Remember: good people can get into bad cycles. You’re not at fault, you’re not a bad person because you get into bad cycles. Even some of your friends may get into bad cycles in their own families. Some families hide their vicious cycles so well that friends would be amazed to know what goes on behind that door.

Vicious Cycles Keep Us From Seeing Strengths and Abilities
We’ve looked at many strengths and abilities in the earlier chapters, and we’ll see more in Chapter 7. Sadly, vicious cycles often keep us from seeing strengths in the other person or even in ourselves. A vicious cycle eats up much time and energy. Parents get so frustrated that they lose sight of what the youth does right. Some kids spend hours practicing basketball, video games, drums, or guitar. (Playing video games as a strength? Yes, becoming good at video games has been shown in some studies to improve reflexes and the ability to make decisions.) Maybe they even do some chores around the house or apartment. But they rebel over homework. The parent has to keep reminding them. Or they do homework but rebel about chores.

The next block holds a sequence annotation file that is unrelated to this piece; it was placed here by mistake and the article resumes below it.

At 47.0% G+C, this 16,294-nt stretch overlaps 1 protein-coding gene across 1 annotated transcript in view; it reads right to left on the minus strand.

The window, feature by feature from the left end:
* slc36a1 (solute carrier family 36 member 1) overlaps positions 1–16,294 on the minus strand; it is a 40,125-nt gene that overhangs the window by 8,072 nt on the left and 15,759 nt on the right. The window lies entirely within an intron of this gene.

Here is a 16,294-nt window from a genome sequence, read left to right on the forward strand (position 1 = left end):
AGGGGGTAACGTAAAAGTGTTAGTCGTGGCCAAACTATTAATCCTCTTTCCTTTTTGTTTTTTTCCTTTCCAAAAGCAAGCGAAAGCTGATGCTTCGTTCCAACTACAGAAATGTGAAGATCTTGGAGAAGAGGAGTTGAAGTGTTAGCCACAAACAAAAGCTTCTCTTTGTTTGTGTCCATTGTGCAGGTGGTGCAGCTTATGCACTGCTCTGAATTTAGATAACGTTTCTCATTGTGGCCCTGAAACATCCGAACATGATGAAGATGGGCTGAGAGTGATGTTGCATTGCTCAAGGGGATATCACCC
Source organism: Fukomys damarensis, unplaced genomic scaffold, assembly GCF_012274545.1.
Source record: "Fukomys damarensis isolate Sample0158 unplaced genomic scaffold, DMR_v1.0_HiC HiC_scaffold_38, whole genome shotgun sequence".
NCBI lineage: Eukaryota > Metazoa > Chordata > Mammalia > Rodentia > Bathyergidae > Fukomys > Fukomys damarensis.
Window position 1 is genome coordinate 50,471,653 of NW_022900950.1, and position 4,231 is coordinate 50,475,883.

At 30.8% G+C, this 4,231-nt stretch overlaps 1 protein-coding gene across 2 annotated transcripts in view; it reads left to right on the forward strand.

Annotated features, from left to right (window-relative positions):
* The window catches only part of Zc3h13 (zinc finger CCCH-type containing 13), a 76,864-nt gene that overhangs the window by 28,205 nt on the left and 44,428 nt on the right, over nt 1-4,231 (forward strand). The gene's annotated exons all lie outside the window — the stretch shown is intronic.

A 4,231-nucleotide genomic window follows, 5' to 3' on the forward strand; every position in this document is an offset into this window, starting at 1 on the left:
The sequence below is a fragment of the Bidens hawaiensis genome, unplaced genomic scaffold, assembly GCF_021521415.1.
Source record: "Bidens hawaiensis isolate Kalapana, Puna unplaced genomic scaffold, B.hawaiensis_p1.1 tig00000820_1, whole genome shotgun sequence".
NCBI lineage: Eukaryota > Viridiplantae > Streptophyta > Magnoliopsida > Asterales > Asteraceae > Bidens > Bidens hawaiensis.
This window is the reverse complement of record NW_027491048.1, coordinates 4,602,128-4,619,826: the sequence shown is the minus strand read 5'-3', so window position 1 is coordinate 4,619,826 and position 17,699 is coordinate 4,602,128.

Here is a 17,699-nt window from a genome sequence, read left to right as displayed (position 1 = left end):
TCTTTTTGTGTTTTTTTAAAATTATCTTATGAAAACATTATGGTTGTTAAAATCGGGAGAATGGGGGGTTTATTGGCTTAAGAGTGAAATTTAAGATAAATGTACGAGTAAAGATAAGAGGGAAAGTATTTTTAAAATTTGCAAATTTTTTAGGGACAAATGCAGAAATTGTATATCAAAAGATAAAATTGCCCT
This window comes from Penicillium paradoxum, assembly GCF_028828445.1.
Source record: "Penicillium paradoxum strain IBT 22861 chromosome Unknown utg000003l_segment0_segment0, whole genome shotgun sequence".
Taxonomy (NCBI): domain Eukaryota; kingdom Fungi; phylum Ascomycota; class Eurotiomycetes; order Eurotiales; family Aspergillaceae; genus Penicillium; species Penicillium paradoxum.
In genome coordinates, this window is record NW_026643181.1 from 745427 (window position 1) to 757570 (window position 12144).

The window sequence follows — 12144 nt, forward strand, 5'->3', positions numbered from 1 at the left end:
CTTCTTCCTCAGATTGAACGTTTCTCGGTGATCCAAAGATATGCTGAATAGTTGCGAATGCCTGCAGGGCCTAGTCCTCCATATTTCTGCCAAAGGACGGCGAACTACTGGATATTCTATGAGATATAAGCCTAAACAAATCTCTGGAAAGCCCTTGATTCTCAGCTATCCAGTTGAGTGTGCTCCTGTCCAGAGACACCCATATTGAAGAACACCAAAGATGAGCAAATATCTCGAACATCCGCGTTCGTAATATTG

Those frustrating tangles over chores or homework can shove strengths into the background, out of parents' sight.

What to Do to Rediscover Strengths and Abilities
1. Make a list of good things this youth does.
2. If you have trouble thinking of a child’s good qualities, look at the list in the Chapter 7 “Three Hundred Seventy Strengths.” You’ve already read about some sections of that chapter that might be helpful for some of the cycles.
3. Take comfort from those strengths. Remember those good things the next time you start into a bad cycle. This will help you use some of the ways of blocking bad cycles you’ll be learning in this chapter.
4. Even if you don’t think the good things the child does are that important, realize that he or she is doing some things right..
5. Don’t focus on those things they don’t do.
6. You can also follow steps 1 through 5 if you get into vicious cycles with your partner or spouse. Teachers and counselors may recognize cycles with their own partners.